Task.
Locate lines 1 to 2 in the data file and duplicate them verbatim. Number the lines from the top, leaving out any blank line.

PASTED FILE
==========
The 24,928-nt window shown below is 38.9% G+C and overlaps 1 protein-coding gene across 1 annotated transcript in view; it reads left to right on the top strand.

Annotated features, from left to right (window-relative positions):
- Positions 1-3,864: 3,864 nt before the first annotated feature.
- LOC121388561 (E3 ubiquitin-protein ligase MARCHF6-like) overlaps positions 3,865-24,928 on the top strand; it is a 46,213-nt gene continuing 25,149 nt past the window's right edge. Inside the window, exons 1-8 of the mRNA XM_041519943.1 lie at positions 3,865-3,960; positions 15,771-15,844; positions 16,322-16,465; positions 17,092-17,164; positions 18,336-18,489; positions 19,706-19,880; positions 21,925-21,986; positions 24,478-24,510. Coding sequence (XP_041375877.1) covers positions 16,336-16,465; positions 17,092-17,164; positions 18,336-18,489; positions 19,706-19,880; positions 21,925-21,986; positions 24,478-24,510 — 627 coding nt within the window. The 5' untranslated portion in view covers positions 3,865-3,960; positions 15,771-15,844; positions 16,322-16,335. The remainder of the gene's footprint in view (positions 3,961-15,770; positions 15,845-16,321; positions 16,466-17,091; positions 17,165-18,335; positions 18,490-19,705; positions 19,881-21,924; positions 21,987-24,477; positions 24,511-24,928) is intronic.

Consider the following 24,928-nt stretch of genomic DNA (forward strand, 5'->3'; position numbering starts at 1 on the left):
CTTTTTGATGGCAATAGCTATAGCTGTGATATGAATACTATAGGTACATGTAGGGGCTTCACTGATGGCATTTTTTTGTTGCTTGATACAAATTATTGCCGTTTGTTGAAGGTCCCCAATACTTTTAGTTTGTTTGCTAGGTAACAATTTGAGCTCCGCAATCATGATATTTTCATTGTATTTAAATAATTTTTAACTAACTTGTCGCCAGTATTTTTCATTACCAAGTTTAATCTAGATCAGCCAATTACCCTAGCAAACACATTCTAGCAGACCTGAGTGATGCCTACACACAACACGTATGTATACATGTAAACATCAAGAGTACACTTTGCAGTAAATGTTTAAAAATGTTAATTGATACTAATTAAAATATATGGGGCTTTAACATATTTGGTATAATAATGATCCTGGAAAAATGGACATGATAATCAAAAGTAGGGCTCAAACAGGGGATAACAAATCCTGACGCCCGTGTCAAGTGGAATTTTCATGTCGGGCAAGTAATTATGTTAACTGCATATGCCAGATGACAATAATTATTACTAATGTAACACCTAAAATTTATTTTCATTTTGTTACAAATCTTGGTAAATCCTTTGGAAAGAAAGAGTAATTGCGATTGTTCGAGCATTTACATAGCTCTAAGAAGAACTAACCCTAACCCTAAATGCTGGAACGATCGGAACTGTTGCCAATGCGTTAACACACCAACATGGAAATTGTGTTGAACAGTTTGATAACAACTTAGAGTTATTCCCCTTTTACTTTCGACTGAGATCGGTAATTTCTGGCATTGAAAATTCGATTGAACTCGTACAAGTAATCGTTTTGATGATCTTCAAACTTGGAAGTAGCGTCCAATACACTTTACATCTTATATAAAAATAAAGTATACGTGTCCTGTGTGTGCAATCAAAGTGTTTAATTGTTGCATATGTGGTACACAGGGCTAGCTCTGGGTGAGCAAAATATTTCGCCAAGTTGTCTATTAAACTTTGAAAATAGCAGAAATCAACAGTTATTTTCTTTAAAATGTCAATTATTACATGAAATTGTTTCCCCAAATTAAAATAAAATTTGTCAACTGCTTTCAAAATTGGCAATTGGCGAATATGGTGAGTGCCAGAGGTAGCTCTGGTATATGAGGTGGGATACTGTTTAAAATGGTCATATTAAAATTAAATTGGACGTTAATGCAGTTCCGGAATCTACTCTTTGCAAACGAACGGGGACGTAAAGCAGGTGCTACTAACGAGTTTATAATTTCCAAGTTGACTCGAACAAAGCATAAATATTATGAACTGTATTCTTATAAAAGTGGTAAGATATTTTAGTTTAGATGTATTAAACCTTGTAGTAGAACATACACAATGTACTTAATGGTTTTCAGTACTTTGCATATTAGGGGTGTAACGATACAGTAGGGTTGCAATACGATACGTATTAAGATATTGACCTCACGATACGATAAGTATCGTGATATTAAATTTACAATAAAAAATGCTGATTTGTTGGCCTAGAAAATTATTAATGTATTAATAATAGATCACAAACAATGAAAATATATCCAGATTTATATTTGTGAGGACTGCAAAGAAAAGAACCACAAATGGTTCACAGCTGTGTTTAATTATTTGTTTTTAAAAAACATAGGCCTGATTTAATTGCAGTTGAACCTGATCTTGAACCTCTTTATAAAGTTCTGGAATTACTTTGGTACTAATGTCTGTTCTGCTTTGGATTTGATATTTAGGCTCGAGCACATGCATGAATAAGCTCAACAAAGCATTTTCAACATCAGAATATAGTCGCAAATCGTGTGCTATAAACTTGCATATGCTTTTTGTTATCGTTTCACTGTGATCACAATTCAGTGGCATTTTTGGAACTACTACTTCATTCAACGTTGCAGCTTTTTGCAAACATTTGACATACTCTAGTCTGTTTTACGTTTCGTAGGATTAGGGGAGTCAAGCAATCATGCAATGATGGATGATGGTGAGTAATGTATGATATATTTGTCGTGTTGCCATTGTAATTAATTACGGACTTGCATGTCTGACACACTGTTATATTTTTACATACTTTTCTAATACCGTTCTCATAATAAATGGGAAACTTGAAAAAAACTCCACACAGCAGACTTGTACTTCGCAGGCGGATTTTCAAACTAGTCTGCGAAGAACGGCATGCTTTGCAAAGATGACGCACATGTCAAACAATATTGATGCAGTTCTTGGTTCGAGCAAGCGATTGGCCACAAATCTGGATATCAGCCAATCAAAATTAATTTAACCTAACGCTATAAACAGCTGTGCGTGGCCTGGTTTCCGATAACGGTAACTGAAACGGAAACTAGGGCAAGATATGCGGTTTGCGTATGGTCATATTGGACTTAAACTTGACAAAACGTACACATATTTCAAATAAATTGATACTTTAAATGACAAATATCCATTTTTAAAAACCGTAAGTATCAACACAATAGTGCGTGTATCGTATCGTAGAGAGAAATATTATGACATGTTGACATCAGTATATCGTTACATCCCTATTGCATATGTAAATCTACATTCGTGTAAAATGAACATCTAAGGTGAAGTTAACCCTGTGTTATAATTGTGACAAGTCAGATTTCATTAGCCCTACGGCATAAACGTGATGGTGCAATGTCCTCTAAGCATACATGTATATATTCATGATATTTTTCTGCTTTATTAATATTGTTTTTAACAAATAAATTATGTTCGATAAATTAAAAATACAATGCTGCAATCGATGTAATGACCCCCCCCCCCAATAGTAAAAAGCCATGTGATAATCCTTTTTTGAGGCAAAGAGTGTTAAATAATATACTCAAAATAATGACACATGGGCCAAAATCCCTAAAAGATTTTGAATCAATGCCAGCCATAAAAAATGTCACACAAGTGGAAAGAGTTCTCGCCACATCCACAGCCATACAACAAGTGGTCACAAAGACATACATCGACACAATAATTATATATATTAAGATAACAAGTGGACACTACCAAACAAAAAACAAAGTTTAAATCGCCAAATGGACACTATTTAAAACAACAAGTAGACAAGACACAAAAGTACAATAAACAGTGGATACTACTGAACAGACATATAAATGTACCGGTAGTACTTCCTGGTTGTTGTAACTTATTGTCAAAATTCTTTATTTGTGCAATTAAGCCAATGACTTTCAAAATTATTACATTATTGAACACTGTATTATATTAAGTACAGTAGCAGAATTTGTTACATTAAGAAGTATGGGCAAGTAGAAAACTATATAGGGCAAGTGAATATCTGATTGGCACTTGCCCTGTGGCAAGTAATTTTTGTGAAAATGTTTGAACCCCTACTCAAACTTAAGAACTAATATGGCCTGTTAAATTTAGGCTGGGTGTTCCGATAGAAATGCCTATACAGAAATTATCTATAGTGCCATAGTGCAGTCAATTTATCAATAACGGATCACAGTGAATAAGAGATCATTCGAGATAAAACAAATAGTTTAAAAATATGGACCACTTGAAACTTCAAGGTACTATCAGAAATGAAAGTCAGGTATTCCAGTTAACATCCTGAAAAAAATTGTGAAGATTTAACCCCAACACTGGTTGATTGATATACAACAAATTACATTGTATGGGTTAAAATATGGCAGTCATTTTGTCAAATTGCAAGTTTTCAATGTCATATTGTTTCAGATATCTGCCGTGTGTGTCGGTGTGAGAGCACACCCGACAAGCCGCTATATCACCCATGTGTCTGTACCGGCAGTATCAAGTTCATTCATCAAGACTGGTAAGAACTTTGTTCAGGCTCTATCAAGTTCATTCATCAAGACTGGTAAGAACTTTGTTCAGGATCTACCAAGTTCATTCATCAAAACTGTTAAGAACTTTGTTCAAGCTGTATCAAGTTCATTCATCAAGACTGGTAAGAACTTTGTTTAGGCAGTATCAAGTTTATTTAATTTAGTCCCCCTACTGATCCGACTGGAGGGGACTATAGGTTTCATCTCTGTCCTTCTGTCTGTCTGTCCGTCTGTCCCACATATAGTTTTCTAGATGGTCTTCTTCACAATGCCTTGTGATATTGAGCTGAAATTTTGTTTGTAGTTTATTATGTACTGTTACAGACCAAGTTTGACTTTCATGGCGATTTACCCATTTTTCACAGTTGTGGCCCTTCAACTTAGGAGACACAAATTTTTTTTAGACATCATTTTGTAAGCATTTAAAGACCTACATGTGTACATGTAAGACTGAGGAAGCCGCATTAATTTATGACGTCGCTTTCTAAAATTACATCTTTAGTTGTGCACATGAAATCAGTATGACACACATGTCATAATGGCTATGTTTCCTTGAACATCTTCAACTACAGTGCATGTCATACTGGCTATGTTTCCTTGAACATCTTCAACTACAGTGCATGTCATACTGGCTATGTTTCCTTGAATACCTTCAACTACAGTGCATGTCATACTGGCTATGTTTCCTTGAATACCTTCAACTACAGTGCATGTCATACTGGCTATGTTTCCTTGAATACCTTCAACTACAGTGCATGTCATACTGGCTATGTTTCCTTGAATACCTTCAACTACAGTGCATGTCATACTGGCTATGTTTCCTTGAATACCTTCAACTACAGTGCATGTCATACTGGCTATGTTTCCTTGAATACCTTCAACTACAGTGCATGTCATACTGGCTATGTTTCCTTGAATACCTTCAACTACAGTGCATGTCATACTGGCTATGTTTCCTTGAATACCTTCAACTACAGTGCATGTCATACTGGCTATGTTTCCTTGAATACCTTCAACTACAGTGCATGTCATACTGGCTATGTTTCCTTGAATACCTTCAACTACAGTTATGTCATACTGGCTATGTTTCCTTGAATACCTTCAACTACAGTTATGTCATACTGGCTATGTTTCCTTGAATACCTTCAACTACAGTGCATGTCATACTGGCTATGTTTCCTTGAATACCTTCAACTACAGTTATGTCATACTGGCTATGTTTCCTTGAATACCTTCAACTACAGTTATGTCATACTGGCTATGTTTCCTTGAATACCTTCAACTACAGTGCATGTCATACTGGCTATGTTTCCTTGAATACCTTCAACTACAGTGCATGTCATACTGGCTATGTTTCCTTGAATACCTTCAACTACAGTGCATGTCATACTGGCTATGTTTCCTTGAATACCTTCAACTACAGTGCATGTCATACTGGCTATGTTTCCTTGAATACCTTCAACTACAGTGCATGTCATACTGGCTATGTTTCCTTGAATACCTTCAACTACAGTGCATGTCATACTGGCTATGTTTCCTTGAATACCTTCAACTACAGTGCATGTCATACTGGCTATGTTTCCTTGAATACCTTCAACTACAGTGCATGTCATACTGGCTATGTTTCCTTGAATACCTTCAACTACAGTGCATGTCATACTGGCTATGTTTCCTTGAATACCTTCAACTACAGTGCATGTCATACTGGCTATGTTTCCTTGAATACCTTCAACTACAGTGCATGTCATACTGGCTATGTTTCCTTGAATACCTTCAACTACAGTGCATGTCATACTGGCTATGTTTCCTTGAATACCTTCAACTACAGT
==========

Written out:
The 24,928-nt window shown below is 38.9% G+C and overlaps 1 protein-coding gene across 1 annotated transcript in view; it reads left to right on the top strand.

Annotated features, from left to right (window-relative positions):